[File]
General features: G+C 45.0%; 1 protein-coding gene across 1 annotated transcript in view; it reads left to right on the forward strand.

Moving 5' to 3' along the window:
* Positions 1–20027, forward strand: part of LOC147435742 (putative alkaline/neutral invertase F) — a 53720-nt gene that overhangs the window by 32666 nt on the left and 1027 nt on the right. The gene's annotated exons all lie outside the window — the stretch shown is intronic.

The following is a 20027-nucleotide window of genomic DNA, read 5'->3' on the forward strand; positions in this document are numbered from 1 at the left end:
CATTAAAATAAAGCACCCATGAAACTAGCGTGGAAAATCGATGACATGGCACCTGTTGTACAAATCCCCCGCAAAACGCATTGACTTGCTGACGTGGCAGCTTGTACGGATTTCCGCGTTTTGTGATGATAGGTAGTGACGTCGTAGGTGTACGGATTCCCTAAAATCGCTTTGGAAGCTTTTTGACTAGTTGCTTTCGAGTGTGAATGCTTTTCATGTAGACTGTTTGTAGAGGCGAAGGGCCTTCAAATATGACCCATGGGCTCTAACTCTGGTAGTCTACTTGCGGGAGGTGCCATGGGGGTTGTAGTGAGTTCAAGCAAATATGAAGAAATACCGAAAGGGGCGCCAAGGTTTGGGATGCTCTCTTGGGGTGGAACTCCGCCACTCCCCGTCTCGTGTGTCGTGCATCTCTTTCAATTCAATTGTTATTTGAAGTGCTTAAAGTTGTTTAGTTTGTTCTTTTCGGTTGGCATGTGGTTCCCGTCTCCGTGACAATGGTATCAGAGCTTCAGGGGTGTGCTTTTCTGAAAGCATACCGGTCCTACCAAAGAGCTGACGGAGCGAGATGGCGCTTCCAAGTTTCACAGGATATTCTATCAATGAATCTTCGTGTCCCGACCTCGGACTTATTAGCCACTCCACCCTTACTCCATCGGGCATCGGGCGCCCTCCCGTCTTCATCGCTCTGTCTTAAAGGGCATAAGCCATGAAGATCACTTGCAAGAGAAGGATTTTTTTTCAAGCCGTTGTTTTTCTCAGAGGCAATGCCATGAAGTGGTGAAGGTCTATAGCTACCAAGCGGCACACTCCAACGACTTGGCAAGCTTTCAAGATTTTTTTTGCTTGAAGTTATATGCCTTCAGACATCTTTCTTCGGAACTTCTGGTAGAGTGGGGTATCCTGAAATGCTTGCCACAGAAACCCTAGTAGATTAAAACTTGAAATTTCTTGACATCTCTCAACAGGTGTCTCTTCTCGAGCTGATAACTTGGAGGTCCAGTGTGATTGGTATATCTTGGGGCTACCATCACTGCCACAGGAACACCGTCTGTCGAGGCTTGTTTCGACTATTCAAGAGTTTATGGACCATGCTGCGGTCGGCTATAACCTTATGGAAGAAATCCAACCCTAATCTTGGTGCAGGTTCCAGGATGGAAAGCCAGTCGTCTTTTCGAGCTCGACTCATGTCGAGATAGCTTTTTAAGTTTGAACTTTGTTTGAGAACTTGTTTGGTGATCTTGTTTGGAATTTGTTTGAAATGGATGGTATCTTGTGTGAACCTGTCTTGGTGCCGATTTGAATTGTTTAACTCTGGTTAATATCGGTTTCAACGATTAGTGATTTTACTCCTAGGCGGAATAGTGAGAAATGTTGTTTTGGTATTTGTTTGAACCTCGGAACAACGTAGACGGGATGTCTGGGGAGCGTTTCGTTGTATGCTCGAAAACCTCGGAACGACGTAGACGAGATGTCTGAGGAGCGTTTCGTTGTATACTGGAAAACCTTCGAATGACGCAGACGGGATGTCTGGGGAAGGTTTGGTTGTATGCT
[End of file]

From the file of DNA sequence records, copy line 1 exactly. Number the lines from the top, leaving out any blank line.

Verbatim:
General features: G+C 45.0%; 1 protein-coding gene across 1 annotated transcript in view; it reads left to right on the forward strand.